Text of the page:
Association between subjective memory complaints and depressive symptoms after adjustment for genetic and family environmental factors in a Japanese twin study

Haruka Tanaka, Soshiro Ogata, Kayoko Omura, Chika Honda, Twin Research Group Osaka Twin Research Group, Kei Kamide, Kazuo Hayakawa

Research output: Contribution to journalArticle

1 Citation (Scopus)

Abstract

Objectives: The aim of this study was to investigate the association between subjective memory complaints (SMCs) and depressive symptoms, with and without adjustment for genetic and family environmental factors. Methods: We conducted a cross-sectional study using twins and measured SMCs and depressive symptoms as outcomes and explanatory variables, respectively. First, we performed regression analyses using generalized estimating equations to investigate the associations between SMCs and depressive symptoms without adjustment for genetic and family environmental factors (individual-level analyses). We then performed regression analyses for within-pair differences using monozygotic (MZ) and dizygotic (DZ) twin pairs and MZ twin pairs to investigate these associations with adjustment for genetic and family environmental factors by subtracting the values of one twin from those of co-twin variables (within-pair level analyses). Therefore, differences between the associations at individual- and within-pair level analyses suggested confounding by genetic factors. Results: We included 556 twins aged ≥20 years. In the individual-level analyses, SMCs were significantly associated with depressive symptoms in both males and females [standardized coefficients: males, 0.23 (95 % CI 0.08–0.38); females, 0.35 (95 % CI 0.23–0.46)]. In the within-pair level analyses using MZ and same-sex DZ twin pairs, SMCs were significantly associated with depressive symptoms. In the within-pair level analyses using the MZ twin pairs, SMCs were significantly associated with depressive symptoms [standardized coefficients: males, 0.32 (95 % CI 0.08–0.56); females, 0.24 (95 % CI 0.13–0.42)]. Conclusions: This study suggested that SMCs were significantly associated with depressive symptoms after adjustment for genetic and family environmental factors.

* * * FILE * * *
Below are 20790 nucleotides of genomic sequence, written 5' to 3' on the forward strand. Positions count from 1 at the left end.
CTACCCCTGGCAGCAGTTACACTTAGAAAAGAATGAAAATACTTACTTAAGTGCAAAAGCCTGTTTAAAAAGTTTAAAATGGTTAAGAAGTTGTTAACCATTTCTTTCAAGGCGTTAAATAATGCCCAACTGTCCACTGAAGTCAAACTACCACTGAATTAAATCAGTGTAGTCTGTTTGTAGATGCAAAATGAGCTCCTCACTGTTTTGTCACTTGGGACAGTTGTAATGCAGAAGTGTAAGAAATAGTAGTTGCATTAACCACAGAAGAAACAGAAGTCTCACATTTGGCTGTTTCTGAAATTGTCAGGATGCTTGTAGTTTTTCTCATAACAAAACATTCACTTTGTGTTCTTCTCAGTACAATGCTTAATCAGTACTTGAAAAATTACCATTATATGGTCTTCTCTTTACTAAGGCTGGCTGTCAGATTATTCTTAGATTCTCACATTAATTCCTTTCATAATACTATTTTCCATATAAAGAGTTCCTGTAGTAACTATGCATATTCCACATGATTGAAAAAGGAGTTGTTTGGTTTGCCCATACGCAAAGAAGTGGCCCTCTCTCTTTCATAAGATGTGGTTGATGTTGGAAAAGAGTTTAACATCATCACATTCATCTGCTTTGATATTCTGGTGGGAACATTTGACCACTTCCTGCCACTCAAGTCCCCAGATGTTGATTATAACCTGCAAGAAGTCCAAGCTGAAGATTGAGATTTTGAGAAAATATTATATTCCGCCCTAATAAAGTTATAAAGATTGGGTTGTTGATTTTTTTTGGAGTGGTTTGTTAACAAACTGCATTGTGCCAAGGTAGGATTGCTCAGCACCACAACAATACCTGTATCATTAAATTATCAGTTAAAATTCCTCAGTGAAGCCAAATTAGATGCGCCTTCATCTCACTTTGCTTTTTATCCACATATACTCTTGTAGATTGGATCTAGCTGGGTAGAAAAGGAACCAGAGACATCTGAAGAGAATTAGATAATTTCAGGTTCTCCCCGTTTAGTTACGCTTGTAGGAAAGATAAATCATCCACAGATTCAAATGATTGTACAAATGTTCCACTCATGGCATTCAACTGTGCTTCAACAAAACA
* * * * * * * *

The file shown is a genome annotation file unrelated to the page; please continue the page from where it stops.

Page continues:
Original languageEnglish
Pages (from-to)92-99
Number of pages8
JournalEnvironmental Health and Preventive Medicine
Volume21
Issue number2
DOIs
Publication statusPublished - 01-03-2016

All Science Journal Classification (ASJC) codes

  • Public Health, Environmental and Occupational Health

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